The Chicago Tribune has a couple of interesting Labor Day pieces:
'American Dream' Goes Up in Coal Dust:
" CHRISTOPHER, Ill. -- Twenty-eight years breathing coal dust and diesel fumes wasn't enough to kill Gary Bartolotti. Neither was a falling 1,500-pound slab of shale that pinned him to the jagged floor of a mine shaft, shattered his right ankle and pelvis and ruptured his bladder. He never lost consciousness, never even went into shock. [...] The company that ran the mines he worked went bankrupt, and a federal judge recently granted Horizon Natural Resources' request to cancel the health-care benefits of active and retired employees. By early October, Bartolotti and at least 1,200 other retired southern Illinois miners and their dependents will lose the lifetime health-care coverage they'd been counting on."
"The simple answer is that some CEOs lose their sense of reality and feel entitled to whatever they can get away with, psychiatrists and corporate governance experts say. Instead of thinking about what is fair or right, some chief executives look around to see what their peers at the top of the heap are getting in cash, stock options and perks, such as corporate jets and club dues. They want that--and more.
[...]Of course, no dysfunctional individual exists in a vacuum. In the corporate world, chiefs who are losing their bearings have boards of directors that are supposed to help them maintain perspective. But boards often are stacked with friends of the top guy, which makes it hard--indeed, almost impossible--for them to say no, said Nell Minow, a corporate governance specialist."
(Reading that story reminds me of reading history -- over centuries under the feudal system, monarchs grew more powerful and the aristocracy which was supposed to be a sort of check on that power grew weaker. Monarchs measured their rights by comparison with other monarchs. What we need is a sort of corporate Magna Carta, I think.)
NPR has a good Labor Day story as well, a piece on Studs Terkel, with some clips from his original interview tapes, for the book Working.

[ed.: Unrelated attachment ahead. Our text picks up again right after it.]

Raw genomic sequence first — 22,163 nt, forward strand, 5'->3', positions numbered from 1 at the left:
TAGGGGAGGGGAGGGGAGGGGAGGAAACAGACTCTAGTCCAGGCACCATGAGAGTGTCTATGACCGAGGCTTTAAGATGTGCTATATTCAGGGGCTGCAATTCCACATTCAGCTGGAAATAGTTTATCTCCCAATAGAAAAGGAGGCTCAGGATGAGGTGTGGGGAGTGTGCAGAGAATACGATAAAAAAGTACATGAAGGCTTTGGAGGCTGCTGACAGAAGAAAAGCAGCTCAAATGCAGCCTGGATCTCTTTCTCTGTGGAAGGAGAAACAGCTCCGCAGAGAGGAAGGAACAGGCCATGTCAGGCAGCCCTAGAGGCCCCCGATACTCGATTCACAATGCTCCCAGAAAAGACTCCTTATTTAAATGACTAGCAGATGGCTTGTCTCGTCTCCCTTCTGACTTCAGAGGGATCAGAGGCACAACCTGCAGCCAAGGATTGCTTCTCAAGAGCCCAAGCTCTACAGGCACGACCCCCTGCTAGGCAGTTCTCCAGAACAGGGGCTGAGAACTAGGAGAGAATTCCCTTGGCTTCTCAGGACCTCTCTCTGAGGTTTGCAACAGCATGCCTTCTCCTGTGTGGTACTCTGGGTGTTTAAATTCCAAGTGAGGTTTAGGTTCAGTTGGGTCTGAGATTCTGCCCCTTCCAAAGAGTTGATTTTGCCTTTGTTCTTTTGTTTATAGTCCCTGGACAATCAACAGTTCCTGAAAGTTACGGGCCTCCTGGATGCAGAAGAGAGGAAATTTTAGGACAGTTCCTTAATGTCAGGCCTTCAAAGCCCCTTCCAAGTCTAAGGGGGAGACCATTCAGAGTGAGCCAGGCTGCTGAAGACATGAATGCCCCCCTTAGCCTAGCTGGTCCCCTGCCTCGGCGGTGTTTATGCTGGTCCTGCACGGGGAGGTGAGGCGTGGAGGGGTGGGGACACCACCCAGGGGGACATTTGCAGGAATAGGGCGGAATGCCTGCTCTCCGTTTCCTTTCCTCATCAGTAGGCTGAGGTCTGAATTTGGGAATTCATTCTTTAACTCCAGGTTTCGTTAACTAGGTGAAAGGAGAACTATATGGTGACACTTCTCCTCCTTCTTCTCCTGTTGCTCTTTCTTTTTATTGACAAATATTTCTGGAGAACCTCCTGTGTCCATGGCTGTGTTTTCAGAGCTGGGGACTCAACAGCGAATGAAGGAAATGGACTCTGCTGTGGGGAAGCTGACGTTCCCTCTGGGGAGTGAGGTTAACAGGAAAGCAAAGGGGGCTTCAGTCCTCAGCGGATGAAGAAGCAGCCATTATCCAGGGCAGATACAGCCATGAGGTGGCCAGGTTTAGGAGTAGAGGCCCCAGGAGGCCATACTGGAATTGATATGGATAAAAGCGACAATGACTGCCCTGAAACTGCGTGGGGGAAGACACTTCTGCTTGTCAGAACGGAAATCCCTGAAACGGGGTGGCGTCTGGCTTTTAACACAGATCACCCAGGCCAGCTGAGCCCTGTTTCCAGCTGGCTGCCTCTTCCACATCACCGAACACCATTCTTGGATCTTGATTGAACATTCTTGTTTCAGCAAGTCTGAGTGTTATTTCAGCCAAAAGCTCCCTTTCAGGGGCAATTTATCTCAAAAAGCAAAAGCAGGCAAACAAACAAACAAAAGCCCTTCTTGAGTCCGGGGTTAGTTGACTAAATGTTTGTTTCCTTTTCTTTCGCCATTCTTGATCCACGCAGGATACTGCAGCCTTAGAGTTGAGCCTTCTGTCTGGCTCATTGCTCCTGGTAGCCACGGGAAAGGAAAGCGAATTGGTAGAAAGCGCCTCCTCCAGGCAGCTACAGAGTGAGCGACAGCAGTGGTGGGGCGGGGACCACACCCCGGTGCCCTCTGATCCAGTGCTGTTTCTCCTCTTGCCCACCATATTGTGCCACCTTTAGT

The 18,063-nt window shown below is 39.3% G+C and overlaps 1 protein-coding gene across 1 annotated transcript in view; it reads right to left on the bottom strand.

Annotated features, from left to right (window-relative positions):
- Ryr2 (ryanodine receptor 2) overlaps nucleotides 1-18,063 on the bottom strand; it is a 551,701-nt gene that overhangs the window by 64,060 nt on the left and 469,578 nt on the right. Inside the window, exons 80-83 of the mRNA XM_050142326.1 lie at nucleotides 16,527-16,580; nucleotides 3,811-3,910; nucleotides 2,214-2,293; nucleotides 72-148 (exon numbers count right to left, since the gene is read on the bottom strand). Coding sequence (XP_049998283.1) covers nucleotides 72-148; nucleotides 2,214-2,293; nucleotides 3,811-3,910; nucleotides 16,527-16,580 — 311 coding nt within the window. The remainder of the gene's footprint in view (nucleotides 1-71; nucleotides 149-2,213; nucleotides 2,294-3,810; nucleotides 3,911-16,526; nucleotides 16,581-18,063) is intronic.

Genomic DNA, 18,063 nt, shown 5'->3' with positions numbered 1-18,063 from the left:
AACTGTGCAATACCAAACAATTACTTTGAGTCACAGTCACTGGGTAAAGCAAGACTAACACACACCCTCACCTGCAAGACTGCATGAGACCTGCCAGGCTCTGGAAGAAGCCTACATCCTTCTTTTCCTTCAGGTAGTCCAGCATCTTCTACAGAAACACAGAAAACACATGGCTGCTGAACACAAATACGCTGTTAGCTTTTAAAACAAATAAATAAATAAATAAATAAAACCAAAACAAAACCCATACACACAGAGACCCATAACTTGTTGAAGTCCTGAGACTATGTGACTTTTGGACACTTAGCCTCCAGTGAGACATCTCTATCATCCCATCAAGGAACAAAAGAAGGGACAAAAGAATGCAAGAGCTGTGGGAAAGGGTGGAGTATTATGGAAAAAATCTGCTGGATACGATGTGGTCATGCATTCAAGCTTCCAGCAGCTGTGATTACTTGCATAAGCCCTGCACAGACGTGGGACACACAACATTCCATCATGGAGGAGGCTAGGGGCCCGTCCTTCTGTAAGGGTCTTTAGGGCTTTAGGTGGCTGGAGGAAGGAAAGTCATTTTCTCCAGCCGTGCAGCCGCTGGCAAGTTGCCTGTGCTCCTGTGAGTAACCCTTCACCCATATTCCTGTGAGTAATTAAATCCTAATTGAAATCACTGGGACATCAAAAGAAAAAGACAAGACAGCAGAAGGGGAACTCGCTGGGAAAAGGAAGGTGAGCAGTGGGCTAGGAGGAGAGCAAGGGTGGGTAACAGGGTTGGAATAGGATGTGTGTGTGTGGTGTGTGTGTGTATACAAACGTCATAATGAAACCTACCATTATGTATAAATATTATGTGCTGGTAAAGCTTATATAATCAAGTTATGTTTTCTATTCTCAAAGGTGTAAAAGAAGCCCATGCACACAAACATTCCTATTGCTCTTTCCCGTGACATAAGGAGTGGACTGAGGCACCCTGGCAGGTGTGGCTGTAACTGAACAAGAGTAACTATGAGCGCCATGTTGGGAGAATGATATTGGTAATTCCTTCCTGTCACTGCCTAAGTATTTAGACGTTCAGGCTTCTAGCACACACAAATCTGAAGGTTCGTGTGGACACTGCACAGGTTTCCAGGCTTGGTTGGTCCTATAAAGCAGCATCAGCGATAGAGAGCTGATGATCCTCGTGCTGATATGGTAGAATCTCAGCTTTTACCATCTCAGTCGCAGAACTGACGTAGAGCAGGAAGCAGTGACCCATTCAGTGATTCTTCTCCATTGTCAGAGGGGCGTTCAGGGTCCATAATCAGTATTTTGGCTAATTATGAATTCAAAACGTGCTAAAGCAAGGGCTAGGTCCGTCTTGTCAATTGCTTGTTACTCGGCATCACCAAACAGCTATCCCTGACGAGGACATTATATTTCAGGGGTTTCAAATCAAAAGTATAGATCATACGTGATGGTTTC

The book Ken gave me for my birthday (Chi Town by Norbert Blei) has a cool piece about Studs Terkel too. It's a collection of essays about Chicago, and Studs is so much a part of Chicago history and culture that a story on him is almost inevitable. Blei had the good fortune of sitting in on one of his interviews once -- with Dave Brubeck, another Chicago legend.
One of Blei's other heroes is a new discovery for me: Sydney J. Harris. After reading Blei's ode to him, I did some searching, and found treasures. I've only just started working my way through this remarkable collection, but already I'm coming to worship this guy too.
Here is a sample:
"The fact is that nothing is harder in life than knowing what should be done, for there are dozens of ways to do something wrong, and usually only one way to do it right.
"'It is easier to be critical than to be correct,' said Disraeli, in rebuking his parliamentary opponents - neglecting to add that this was as true for his own party.
"The process of learning consists in collecting 'non-answers' rather than in finding answers. We find out the things that don't work through trial and error, usually repeated many times in different ways, before we hit upon the answer, if we ever do."
And on that note -- I've really got to study some electromagnetism today.